Yesterday I made some attempts to get started on star photography before I go on my trip. I believe I will have a lot of chances to do that kind of photography and wanted to make sure I got a hang of how to do it before I left.

This is the image I ended up taking in front of my house. https://www.flickr.com/photos/124167583@N03/14847446571/in/photostream/

I wasn't satisfied with the outcome and I figured some of the things I could do better. Could you provide input on what else I can do to improve this photo, I am going to try again tonight.

EXIF: f 3.5 ISO 100, 30 sec exposure.

The things I have understood so far: The street light throwing a yellow light on the house wasn't helpful, I tried to use it as a light source to light up my foreground. I should be looking for a location which has less light pollution.

What else can I do better?

How can I make the house in the foreground sharper? I was using a tripod on a timer.

Also I was hoping to see more stars in the background, not sure why it didn't happen probably because of the cloudy nature of the night, I would love to get more info from people who have done this already.


4 Answers 4


At least three things conspired against you in that photo:

  • The comparatively brightly-lit foreground.
  • The clouds. Their movement during the exposure works to obstruct even more of the sky.
  • The moon! It is suprisingly bright, especially when close to full as it was yesterday.

Move away from artificial lights, especially the sort of horrible sodium vapor lamps often used in outdoors lighting. Choose a night with no or very few clouds, and if possible, one with as little wind as possible. Also pick a night close to the new moon, or if that's not possible, at least keep the moon outside the field of view. It is going to get overexposed anyway.

What was your focus distance? If you focused all the way to infinity, the house probably simply isn't in focus due to the moderately large aperture you used. The blur looks like it might also be due to camera movement - make sure that your tripod is very steady and the camera tightly attached. Was it windy there? Even a moderate wind may cause a lot of vibration. You might also want to switch to a delayed shutter mode to allow vibrations caused by pressing the shutter release to dissipate.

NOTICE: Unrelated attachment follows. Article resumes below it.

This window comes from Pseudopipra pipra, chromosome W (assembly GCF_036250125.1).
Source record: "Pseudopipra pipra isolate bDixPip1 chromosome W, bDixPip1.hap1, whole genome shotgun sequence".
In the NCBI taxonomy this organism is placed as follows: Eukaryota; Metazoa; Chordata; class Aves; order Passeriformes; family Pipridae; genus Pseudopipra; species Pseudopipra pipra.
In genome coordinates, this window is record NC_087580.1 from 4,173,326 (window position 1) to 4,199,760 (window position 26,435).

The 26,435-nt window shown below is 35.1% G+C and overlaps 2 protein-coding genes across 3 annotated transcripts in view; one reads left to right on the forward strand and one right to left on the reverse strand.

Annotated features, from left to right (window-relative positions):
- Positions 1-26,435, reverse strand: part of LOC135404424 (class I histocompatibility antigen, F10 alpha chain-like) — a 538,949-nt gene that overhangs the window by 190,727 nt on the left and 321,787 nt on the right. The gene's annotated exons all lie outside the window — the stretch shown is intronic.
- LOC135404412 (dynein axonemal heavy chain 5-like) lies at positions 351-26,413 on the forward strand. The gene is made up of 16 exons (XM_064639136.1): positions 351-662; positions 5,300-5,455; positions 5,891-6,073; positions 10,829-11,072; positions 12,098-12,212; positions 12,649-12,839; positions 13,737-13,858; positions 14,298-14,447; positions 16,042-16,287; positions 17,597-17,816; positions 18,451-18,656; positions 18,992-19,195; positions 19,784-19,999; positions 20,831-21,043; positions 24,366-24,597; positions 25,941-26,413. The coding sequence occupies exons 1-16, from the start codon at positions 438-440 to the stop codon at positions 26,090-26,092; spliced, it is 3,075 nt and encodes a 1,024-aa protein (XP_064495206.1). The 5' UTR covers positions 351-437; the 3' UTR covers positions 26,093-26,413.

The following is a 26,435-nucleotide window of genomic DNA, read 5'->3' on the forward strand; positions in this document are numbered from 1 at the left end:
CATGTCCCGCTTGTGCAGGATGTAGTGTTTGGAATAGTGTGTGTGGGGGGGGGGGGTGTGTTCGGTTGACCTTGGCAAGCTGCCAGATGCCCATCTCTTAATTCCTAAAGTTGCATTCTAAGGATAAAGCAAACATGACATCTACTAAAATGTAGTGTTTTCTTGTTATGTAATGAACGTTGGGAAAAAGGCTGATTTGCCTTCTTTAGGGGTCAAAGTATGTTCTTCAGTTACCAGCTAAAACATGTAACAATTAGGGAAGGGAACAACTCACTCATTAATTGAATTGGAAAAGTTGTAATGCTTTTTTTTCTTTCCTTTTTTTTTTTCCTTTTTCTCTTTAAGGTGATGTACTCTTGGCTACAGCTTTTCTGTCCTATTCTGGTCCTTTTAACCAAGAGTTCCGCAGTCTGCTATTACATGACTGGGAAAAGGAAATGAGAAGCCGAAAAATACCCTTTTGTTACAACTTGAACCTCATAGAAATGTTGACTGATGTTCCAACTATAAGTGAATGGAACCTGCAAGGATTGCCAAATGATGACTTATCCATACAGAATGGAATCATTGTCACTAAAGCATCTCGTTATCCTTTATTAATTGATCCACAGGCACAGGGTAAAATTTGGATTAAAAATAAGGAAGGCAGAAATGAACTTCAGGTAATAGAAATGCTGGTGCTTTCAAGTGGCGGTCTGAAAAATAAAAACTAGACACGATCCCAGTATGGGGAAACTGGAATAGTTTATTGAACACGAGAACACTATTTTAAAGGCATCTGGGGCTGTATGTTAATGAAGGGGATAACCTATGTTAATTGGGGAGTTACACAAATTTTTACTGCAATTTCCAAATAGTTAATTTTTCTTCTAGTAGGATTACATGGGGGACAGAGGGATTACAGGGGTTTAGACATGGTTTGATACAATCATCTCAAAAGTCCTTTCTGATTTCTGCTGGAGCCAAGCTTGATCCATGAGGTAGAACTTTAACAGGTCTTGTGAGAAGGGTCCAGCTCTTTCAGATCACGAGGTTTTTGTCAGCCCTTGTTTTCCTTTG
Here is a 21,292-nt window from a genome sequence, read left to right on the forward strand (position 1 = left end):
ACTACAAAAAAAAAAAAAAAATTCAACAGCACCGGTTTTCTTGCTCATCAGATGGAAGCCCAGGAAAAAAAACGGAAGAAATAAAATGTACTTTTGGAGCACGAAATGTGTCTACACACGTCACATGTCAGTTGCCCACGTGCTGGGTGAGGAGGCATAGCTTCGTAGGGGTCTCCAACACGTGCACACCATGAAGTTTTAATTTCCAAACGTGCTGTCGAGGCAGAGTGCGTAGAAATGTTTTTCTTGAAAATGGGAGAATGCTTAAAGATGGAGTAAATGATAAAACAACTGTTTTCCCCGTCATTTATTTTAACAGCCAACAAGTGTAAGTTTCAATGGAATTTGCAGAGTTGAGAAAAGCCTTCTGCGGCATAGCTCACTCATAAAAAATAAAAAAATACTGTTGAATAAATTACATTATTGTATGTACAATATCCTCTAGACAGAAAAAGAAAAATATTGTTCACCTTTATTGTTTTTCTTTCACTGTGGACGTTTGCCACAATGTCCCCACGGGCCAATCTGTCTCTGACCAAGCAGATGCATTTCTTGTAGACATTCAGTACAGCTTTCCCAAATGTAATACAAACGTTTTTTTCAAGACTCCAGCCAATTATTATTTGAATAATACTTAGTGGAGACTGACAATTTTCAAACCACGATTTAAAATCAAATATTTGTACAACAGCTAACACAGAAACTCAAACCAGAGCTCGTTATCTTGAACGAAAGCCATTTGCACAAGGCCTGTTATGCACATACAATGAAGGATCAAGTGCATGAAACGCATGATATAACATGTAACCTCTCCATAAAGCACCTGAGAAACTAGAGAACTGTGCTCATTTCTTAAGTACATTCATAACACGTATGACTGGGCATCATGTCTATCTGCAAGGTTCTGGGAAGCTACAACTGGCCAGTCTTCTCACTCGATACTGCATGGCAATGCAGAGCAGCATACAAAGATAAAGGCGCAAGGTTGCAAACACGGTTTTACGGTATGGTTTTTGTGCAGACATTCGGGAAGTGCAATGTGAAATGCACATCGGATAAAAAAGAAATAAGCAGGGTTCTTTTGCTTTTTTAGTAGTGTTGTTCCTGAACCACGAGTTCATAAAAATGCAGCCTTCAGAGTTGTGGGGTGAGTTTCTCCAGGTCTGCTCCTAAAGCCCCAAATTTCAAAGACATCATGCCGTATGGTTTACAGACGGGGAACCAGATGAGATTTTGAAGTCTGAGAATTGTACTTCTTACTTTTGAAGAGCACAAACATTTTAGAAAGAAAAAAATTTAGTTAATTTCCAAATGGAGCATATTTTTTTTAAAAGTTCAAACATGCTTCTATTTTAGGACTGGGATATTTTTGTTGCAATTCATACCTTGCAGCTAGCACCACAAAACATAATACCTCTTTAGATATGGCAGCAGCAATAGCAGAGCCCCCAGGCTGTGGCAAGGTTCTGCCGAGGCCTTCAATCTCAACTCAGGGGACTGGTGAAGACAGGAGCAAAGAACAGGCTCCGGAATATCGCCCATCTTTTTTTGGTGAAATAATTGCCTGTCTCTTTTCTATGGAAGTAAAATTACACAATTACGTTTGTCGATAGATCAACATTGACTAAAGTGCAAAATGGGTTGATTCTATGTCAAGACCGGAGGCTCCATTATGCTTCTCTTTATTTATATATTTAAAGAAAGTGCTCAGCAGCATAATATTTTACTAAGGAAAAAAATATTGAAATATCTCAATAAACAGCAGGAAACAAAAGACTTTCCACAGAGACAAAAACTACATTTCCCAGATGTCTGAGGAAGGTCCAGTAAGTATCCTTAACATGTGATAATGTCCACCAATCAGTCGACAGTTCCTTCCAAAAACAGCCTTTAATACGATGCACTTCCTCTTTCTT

When you're in a truly dark place, you can/should up your ISO considerably, right up until you cannot remove the noise effectively in post-processing anymore. Also shoot RAW for the improved dynamic range and to be able to better adjust the white balance to compensate for light pollution.

  • \$\begingroup\$ Thanks for the reply .I was using a 18 mm lens at 18 mm and focused on the top of the house... ( this was taken using the kit lens on a 600d.) I also had IS turned on .. does that cause issues ? \$\endgroup\$
    – Pratik
    Aug 7, 2014 at 13:26
  • \$\begingroup\$ @Pat: Then it is most probably camera vibration that caused the blurriness. Some IS implementations may actually cause feedback loops blurring the picture when on a tripod - that should not be a problem with modern lenses but just to be safe, it is usually recommended to disable stabilization when using a tripod. \$\endgroup\$
    – JohannesD
    Aug 7, 2014 at 14:12

I agree with the comments made by JohannesD. It is easy to see that your tripod moved, when you magnify the picture of the stars. You can clearly see that the star trails are not small circle segments, instead they have an irregular curvature which is indicative of tripod movement instead of the usual trail casued by the rotation of the Earth.

It is possible to correct for the unsharpness using post processing. In this case it's easier than usual as you can use the star trail as the so-called "point spread function". Each single point of light should have affected only one pixel, but unsharpness causes a brightness profile that affects a group of nearby pixels, this is called the point spread function and knowing this allows you to deblur the image. Ideally you should use the average of a few stars. Also in case of motional blurring, it's best to carve up the image into small parts and deblur each part separately using point spread functions that apply for that part (in case of rotational movement the point spread fucntion will not be uniform).

This is your original image:

Original image

Using just the brightest star as the point spread function and deblurring the entire image with that gives the following result: